All of us lived close to a hardware store, a bakery and many places to buy small candles. Everyone I called thought it was a great idea and looking back, everyone that Chris called thought so as well.

The day before Christmas Eve that year, came a cold snap and it was so cold outside that it made anyone’s teeth shake. The supplies for the luminaries were ready at my house and the next night it was bone chilling. I will never forget going outside with my then-husband, my two young sons and the supplies and of course, they wanted to put sand in each white bakery bag and so it was back in the house to retrieve two huge spoons.

Sand was shakily put in each white bakery bag by small gloved hands, while my then-husband and I placed a small white lit candle inside each bag. Our driveway was illuminated on both sides and it was one glorious sight.

But even more glorious was to look up the street about half an hour later and see nothing but glowing white bags in rows of two as far as you could see. As no one then had very few outside lights, it made our neighborhood aglow. Chris’ idea had worked its magic for it made all of us feel connected all the more: The lit bags shone bright and created a feeling of peace and love.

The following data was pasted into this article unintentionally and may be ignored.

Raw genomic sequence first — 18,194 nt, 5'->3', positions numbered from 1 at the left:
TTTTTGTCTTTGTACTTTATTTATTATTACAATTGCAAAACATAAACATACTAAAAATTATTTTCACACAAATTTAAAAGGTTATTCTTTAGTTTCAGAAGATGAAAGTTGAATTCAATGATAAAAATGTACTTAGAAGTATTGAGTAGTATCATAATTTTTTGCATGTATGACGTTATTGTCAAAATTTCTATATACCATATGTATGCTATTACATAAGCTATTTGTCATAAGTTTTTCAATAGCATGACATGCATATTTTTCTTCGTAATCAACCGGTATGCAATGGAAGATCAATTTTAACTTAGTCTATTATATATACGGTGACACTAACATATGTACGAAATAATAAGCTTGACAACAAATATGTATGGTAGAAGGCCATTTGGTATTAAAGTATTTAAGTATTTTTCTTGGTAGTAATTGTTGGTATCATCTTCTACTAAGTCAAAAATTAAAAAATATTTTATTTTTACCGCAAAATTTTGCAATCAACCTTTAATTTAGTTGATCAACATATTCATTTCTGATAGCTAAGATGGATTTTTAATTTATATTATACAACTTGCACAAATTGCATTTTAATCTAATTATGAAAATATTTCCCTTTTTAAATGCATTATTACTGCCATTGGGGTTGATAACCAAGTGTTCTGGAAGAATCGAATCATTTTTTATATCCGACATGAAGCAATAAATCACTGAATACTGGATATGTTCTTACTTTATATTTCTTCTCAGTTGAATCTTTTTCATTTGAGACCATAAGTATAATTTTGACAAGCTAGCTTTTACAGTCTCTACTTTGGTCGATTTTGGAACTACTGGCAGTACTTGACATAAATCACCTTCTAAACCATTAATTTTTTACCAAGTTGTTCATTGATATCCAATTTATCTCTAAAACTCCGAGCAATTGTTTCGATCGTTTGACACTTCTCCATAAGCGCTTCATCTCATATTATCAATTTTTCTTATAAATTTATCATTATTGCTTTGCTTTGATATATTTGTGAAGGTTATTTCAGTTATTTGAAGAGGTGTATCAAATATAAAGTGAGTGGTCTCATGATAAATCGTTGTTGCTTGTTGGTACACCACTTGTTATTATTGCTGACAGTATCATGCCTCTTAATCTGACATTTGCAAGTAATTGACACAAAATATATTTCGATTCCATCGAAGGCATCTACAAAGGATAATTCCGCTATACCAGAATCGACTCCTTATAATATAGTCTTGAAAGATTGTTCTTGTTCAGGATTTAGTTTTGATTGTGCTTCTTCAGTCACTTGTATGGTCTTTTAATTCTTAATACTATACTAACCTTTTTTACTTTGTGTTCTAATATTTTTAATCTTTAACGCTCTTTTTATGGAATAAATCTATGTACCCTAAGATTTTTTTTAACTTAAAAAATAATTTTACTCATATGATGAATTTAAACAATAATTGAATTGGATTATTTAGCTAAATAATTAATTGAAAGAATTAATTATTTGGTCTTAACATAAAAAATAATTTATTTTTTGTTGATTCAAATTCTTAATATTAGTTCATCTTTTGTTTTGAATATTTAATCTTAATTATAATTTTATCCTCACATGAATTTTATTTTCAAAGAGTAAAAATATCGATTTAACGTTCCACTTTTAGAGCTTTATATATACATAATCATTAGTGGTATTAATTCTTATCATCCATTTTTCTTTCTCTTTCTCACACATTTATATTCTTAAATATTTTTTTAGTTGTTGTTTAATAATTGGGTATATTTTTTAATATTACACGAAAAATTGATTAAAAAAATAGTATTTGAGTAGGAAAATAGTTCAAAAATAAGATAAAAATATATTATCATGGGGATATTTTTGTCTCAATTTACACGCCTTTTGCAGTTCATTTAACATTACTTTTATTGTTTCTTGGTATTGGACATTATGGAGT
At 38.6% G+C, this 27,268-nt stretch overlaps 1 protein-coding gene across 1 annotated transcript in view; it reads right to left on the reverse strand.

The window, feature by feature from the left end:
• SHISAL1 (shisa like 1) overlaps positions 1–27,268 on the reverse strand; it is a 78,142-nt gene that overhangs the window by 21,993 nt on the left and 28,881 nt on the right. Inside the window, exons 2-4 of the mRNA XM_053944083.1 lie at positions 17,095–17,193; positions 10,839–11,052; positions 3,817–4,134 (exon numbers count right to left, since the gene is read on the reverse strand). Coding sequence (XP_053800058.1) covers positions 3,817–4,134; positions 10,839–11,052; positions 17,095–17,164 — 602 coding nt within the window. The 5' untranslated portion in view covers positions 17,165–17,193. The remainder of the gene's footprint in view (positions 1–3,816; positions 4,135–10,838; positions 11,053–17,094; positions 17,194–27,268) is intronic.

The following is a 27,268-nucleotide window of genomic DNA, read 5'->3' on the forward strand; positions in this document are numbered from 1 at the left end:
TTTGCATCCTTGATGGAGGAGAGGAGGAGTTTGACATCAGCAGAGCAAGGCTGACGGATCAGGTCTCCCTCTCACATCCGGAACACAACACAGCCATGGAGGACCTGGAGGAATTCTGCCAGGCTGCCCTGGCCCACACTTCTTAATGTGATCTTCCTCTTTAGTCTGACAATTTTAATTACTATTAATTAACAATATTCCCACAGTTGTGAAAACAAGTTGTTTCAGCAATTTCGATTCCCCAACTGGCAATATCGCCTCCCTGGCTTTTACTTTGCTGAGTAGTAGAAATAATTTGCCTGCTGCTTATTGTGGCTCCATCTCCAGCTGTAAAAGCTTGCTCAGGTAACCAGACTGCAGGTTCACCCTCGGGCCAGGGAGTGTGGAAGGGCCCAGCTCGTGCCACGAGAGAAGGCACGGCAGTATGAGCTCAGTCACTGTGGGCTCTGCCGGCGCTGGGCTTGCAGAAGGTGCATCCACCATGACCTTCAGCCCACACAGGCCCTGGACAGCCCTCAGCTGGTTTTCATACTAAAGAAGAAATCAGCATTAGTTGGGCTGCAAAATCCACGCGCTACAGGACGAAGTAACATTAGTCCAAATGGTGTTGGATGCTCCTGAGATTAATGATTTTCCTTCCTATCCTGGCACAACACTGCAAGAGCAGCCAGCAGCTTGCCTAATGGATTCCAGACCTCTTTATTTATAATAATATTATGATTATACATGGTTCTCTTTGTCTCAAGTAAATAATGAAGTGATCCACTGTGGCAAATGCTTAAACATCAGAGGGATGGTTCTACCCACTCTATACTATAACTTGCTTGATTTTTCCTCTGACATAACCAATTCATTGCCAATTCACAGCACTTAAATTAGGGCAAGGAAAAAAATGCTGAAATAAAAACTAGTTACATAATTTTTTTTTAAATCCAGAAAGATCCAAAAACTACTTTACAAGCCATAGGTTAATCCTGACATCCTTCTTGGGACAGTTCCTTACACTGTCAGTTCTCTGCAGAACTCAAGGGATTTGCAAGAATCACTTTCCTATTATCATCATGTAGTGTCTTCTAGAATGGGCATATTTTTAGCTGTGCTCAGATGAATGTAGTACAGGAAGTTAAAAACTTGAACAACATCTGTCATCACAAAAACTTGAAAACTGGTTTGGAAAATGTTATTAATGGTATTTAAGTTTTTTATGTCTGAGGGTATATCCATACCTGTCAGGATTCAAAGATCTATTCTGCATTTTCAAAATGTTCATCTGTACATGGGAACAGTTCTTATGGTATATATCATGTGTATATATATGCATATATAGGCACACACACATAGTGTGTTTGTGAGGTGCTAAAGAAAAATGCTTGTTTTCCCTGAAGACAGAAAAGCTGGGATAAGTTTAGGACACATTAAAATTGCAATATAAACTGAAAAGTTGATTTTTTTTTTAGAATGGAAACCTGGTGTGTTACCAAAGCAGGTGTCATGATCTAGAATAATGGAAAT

Every year thereafter, we took Chris’ idea and lined our driveways with the sand filled bakery bags and lit candles. With the advent of some young couples moving away and new neighbors moving in, the idea slowly faded into near oblivion but Chris still did it as did other neighbors including me. And then like all good things, it came to an end sadly.

Looking back, her idea was not costly but the feeling those lit bags gave out was one of oneness and I miss it. The neighborhood changed and changed, Chris passed away and now no one does it. Peace and love can come from small gestures and come this Christmas Eve, rest assured I will line my driveway, as I did in the  past, while hoping others do the same.

One idea can make things magical as Chris’ did and it’s time to carry on her tradition all over again. She gave us much that Christmas Eve and it will never be forgotten and I owe her.